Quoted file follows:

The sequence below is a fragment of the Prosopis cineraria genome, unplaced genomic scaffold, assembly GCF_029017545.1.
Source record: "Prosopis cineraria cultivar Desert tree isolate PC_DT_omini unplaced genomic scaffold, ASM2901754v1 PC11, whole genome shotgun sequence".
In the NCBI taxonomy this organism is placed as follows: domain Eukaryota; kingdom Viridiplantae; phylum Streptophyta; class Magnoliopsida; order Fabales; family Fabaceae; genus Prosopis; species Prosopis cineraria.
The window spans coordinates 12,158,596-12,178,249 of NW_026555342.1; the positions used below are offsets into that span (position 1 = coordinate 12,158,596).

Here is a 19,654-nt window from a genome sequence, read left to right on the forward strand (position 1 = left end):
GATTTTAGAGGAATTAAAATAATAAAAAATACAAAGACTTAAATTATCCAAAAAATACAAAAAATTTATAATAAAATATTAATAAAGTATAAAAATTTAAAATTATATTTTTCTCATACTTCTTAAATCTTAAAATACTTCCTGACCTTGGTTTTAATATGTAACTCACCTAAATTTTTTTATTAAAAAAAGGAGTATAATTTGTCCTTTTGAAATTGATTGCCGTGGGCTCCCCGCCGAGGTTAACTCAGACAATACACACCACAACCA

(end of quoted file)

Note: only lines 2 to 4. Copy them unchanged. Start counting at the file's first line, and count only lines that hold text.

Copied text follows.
Source record: "Prosopis cineraria cultivar Desert tree isolate PC_DT_omini unplaced genomic scaffold, ASM2901754v1 PC11, whole genome shotgun sequence".
In the NCBI taxonomy this organism is placed as follows: domain Eukaryota; kingdom Viridiplantae; phylum Streptophyta; class Magnoliopsida; order Fabales; family Fabaceae; genus Prosopis; species Prosopis cineraria.
The window spans coordinates 12,158,596-12,178,249 of NW_026555342.1; the positions used below are offsets into that span (position 1 = coordinate 12,158,596).